My Team

My Team
Dance has and always will be my main passion in life.

I started my dancing days at The Nicky Stevens school of Dance back in my home town of Grimsby. I laugh now as I write that word, Grimsby! For many who know me, know I always say Lincolnshire, but I've promised myself this blog is a way of letting everything out so I may as well start by admitting I'm a Cod Head as we are often referred to as! This school soon became Harlequin Dance School and I owe a lot to Nicky Stevens and Karen Would who taught me how to turn passion into discipline and inevitably my career. They built such a strong foundation of training that it was easier to build on as I moved forward with my training.

I have a degree in Dance Performance from Northern School of Contemporary Dance where I spent three years training daily. It wasn't your average university life. I don't remember going out every night and drinking that's for sure! I remember being in a studio at 8am every day, often until 8pm sweating all day long and my body aching so much I used a suitcase to slide down a staircase as my legs wouldn't function. But, I always remember smiling and feeling incredibly lucky to have been given a chance to do what I loved.

No matter how I feel or what might be going on in my life, all I have to do is put some music on and channel everything into a dance and I soon feel better. It's my life therapy you might say!

Not many people are lucky enough to say that they have turned their passion into a career and love going to work every day. Don't get me wrong, I have bad days like most and there's always a stressful day thrown into the mix too, but it all boils down to the fact I'm in an industry I LOVE with every bone in my body.

Pastiche Europe is the company I run with people I describe as extended family. Like most families, we drive each other nuts at times but no matter what, we are always there for each other. Paul and Sully are the Directors. Jasmine is a mini me... she works so hard and I know I can be a pain in the ass at times with how much detail I want to add into what we do, but she never moans.. She just smiles and gets on with what needs to be done. She has recently left the office and I have a feeling I might be a little lost without her there every day!

Then there is my team... One big family of talented, slightly crazy people that love to play dress up and blow fire! I am genuinely so so lucky to have each and every one of them in my life.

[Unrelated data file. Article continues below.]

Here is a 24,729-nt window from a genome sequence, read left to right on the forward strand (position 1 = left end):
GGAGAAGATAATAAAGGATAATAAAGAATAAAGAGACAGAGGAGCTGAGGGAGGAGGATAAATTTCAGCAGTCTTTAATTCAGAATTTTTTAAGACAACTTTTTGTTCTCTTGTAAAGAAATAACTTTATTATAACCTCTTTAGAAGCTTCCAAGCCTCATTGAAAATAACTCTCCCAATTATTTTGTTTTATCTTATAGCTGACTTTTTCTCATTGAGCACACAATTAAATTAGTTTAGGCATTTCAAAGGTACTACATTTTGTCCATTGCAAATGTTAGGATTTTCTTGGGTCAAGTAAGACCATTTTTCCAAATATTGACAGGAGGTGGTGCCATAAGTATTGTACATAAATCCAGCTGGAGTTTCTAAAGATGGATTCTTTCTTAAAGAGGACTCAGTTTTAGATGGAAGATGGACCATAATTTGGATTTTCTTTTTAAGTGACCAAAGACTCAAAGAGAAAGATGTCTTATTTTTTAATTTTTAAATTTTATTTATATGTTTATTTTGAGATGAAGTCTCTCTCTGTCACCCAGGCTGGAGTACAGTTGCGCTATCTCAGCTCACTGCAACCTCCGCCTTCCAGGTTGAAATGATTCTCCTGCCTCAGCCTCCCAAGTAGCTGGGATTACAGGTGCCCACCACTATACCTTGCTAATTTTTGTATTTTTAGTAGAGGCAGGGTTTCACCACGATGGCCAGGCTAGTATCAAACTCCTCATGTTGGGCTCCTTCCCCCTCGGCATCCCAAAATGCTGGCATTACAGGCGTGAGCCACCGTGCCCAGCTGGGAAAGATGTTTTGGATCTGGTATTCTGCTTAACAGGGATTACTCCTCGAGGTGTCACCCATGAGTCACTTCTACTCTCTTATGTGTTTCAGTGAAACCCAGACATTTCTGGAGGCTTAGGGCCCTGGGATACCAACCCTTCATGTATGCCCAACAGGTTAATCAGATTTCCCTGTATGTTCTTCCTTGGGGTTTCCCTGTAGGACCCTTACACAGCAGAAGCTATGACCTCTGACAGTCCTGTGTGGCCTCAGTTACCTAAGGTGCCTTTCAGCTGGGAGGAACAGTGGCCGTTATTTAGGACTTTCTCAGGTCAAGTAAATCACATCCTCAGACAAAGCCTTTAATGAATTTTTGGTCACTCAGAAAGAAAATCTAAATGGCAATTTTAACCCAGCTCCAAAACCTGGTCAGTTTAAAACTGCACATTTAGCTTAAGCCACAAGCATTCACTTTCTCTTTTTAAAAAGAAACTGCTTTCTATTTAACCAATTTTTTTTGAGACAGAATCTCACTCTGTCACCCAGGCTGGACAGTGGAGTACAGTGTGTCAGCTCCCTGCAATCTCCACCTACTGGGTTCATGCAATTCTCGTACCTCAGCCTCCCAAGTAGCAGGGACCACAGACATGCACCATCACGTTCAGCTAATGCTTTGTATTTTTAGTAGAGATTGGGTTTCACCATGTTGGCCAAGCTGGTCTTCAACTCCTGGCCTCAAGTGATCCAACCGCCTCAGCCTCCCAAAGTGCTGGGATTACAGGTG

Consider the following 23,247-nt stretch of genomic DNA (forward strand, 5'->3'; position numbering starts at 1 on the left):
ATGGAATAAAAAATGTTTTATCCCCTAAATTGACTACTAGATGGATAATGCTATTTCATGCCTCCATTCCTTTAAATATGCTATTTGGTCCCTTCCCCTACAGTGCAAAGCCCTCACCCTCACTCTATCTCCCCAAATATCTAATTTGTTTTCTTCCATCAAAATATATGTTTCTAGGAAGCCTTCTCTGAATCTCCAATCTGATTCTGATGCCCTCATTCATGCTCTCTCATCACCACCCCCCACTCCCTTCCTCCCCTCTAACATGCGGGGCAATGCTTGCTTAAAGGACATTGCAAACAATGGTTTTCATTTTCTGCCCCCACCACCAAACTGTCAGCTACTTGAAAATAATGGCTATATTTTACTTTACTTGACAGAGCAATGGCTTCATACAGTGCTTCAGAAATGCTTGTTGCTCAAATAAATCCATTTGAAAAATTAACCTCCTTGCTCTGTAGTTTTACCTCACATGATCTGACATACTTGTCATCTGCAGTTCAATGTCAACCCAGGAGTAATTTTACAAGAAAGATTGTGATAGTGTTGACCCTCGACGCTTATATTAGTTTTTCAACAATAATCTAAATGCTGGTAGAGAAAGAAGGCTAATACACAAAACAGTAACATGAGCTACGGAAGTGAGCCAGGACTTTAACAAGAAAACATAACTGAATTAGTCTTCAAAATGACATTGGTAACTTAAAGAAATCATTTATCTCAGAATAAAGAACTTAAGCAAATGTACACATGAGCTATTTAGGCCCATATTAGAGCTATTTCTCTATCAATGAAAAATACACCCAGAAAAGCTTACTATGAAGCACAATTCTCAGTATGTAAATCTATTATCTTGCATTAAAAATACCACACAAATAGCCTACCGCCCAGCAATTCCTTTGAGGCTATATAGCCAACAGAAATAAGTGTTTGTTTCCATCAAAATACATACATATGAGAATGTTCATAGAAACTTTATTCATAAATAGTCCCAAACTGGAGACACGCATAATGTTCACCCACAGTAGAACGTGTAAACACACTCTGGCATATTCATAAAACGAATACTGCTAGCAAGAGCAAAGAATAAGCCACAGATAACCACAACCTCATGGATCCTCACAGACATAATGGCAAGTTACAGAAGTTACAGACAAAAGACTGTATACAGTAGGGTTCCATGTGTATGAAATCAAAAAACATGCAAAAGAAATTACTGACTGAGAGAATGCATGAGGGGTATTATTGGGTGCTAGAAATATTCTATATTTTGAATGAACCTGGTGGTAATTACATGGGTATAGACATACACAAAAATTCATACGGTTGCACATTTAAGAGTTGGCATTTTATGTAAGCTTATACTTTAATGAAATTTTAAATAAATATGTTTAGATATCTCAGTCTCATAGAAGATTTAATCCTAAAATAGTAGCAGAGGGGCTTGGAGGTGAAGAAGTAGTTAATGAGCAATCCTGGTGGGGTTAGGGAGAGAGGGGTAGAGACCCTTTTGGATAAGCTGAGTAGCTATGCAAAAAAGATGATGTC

Telling them I was ill was horrible - it broke my heart to see the worry and upset on their faces.

Upon return from the hospital the day I was diagnosed, Scott was at my house. Now Scott is super special to me... He's not only a fabulous friend, he's also the guy who makes pretty things for me for work. I want a giant martini glass for a girl to dance in Scott I want to put a disco ball on my head and dance around Scott he just smiles and says ok and makes it happen!

He's also the guy who comes shopping with me and puts random objects on his head like it's a normal thing to do, to see if we can make it work as a performer!

He was the first person I told. As myself and Jay walked into the house, he was stood in the kitchen and in his usual Yorkshire twang, he said Alright? Little did he know everything was far from alright I think saying it out loud I've got Cancer was a little bit too much to hear for Jay and he walked outside into the garden, sat on the chair and put his head in his hands and cried. He will probably go mad I'm telling you all this, but Cancer doesn't just affect the person who has been diagnosed, it affects everyone around them, especially their partners. As I looked at Jay sat helpless in the garden - wanting to run out and hug him but knowing he needed that space to absorb it, I remember turning to look at Scott and welling up and not having to actually say a word... he just knew. Not that he's psychic, he had been a part of previous appointments and had guessed the outcome of tests. He just put his arms around me and said Don't worry, we've got this!